Christmas witnessed another area of national indiscipline, the unbelievable and indefensible neglect of a nation to provide jobs for its citizens, and attend to those people-centred areas of care which would have witnessed many who died not being where death lurked because they were doing something more worthy to earn a living from than fetching fuel.

Any time we announce avoidable deaths, my mind goes straight to the most ill-advised national step we took in 2005, the so-called forgiveness of debt which saw us parting with $12 billion on which we even offered to pay commission!  Where there are bad roads and collapsed buildings without adequate fire service equipment and hunger and poverty and massive unemployment, I think of what we would have done with that money we gave away, a disgraceful act which was so nationally applauded that we went further to pay the London Club some other very good money, even when we are borrowing from China to build railroads!

If all this makes sense to you, it does not to me, a layman, nor does it seem sensible to Dr. Chu Okongwu, one of the most competent hands that has passed through the portals of the Ministry of Finance as Minister.  When we were rushing to pay money to the Paris Club even before they formalized the procedure for demanding it, Chu warned us of crying demands in the home front.  He called his approach one of charity beginning at home.  Why not put your home in order before you want to impress those you are indebted to?  Why not grow your home base and begin to be seen to be making it, so that other countries would rush in to invest.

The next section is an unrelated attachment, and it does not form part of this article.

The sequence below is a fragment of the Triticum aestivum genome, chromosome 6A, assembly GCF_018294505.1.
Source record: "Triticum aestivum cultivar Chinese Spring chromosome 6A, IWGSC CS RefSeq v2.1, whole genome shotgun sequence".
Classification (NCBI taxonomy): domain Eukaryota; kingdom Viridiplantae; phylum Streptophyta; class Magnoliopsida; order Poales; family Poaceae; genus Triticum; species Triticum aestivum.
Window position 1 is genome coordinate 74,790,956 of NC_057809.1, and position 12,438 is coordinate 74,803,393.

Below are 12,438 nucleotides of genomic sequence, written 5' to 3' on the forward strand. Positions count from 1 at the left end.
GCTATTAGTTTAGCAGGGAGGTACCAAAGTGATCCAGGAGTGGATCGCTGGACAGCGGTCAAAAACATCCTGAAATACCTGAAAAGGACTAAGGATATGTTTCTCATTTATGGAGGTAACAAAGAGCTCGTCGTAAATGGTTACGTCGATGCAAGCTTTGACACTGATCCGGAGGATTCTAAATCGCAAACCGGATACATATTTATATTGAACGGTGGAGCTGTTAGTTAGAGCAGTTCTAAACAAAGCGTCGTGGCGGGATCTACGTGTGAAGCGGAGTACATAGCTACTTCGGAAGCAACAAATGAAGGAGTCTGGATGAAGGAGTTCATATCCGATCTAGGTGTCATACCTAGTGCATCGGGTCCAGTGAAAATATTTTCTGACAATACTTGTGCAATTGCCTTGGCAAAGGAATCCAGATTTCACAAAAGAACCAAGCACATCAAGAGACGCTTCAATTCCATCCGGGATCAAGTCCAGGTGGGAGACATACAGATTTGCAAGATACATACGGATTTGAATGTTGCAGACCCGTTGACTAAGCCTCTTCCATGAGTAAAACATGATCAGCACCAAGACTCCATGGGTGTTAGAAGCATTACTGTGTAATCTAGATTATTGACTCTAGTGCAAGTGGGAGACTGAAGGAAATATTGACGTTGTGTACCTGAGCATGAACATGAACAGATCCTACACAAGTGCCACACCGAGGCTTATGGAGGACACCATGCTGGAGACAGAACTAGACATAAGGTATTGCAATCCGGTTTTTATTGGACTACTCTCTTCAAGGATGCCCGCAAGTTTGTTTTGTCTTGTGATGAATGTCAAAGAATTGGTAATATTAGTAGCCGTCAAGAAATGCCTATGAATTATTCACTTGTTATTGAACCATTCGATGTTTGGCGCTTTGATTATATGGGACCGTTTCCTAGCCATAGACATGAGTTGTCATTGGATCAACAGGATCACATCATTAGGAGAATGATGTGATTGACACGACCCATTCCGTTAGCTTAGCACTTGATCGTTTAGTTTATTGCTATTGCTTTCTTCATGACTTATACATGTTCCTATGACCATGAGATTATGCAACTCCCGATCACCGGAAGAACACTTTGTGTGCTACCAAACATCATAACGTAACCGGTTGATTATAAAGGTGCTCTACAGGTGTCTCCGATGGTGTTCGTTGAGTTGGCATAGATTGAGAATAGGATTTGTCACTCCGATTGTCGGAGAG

Oh yes, that is what attracts them — how you are doing at home; how much peace you have, how stable the polity is, what the future shows.  But giving away good money would never bring any investments on your terms.  No one listened to Chu.  If we had listened to Chu, we would have put certain things in order, or begun to put a few things on the ground, which would have seen some of those roasted while fetching fuel gainfully engaged in factories or roads or rail lines or small scale industries.  While we were owing pensioners and local contractors billions of naira, thus dis-empowering them, we handed over to foreign creditors billions of dollars which we would have spent at home to generate funds to meet our internal and even external commitments.

Chu warned us when we were packaging the billions of dollars we were going to hand over to the Paris Club that we had problems at home which no serious government should underestimate or ignore.  He identified them as  “the appalling state of decay of the broad national equipment – the complex of failed infrastructure, failed public organizations and failed institutions; the unprecedented desolation of the polity, and the structural unconcern of government.”